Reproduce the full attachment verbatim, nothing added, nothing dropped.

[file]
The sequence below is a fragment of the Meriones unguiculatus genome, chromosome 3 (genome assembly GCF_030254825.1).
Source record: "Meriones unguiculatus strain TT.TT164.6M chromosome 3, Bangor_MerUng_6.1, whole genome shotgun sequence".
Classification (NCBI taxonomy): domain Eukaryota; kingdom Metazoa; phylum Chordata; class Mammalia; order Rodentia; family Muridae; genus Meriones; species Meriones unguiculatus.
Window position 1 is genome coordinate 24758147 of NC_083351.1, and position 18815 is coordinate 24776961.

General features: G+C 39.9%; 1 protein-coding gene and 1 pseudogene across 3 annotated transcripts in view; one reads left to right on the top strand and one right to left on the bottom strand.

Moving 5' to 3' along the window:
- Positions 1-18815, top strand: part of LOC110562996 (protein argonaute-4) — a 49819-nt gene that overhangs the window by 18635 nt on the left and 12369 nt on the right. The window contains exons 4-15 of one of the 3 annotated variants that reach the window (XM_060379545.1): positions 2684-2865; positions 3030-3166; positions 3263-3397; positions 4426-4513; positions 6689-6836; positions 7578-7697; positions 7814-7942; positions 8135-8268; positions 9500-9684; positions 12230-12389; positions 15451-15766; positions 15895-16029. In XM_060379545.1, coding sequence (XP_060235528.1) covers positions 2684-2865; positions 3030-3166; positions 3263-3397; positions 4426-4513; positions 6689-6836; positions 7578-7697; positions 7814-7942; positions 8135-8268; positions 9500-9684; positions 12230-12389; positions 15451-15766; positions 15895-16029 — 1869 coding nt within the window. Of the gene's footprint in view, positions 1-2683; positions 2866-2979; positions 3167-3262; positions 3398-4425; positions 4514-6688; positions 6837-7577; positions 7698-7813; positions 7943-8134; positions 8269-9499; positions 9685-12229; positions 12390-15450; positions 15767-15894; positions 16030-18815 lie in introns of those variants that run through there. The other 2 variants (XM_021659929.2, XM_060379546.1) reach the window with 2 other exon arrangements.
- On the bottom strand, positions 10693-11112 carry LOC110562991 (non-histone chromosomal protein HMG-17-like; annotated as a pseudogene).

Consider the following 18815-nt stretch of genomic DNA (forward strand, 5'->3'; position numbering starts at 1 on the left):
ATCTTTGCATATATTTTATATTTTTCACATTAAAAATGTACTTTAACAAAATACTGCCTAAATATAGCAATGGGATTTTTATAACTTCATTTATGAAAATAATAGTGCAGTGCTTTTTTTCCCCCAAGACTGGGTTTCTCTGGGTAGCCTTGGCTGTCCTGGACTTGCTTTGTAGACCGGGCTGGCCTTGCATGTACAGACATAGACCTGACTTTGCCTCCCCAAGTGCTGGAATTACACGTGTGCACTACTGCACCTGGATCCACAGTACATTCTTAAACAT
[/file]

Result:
The sequence below is a fragment of the Meriones unguiculatus genome, chromosome 3 (genome assembly GCF_030254825.1).
Source record: "Meriones unguiculatus strain TT.TT164.6M chromosome 3, Bangor_MerUng_6.1, whole genome shotgun sequence".
Classification (NCBI taxonomy): domain Eukaryota; kingdom Metazoa; phylum Chordata; class Mammalia; order Rodentia; family Muridae; genus Meriones; species Meriones unguiculatus.
Window position 1 is genome coordinate 24758147 of NC_083351.1, and position 18815 is coordinate 24776961.

General features: G+C 39.9%; 1 protein-coding gene and 1 pseudogene across 3 annotated transcripts in view; one reads left to right on the top strand and one right to left on the bottom strand.

Moving 5' to 3' along the window:
- Positions 1-18815, top strand: part of LOC110562996 (protein argonaute-4) — a 49819-nt gene that overhangs the window by 18635 nt on the left and 12369 nt on the right. The window contains exons 4-15 of one of the 3 annotated variants that reach the window (XM_060379545.1): positions 2684-2865; positions 3030-3166; positions 3263-3397; positions 4426-4513; positions 6689-6836; positions 7578-7697; positions 7814-7942; positions 8135-8268; positions 9500-9684; positions 12230-12389; positions 15451-15766; positions 15895-16029. In XM_060379545.1, coding sequence (XP_060235528.1) covers positions 2684-2865; positions 3030-3166; positions 3263-3397; positions 4426-4513; positions 6689-6836; positions 7578-7697; positions 7814-7942; positions 8135-8268; positions 9500-9684; positions 12230-12389; positions 15451-15766; positions 15895-16029 — 1869 coding nt within the window. Of the gene's footprint in view, positions 1-2683; positions 2866-2979; positions 3167-3262; positions 3398-4425; positions 4514-6688; positions 6837-7577; positions 7698-7813; positions 7943-8134; positions 8269-9499; positions 9685-12229; positions 12390-15450; positions 15767-15894; positions 16030-18815 lie in introns of those variants that run through there. The other 2 variants (XM_021659929.2, XM_060379546.1) reach the window with 2 other exon arrangements.
- On the bottom strand, positions 10693-11112 carry LOC110562991 (non-histone chromosomal protein HMG-17-like; annotated as a pseudogene).

Consider the following 18815-nt stretch of genomic DNA (forward strand, 5'->3'; position numbering starts at 1 on the left):
ATCTTTGCATATATTTTATATTTTTCACATTAAAAATGTACTTTAACAAAATACTGCCTAAATATAGCAATGGGATTTTTATAACTTCATTTATGAAAATAATAGTGCAGTGCTTTTTTTCCCCCAAGACTGGGTTTCTCTGGGTAGCCTTGGCTGTCCTGGACTTGCTTTGTAGACCGGGCTGGCCTTGCATGTACAGACATAGACCTGACTTTGCCTCCCCAAGTGCTGGAATTACACGTGTGCACTACTGCACCTGGATCCACAGTACATTCTTAAACAT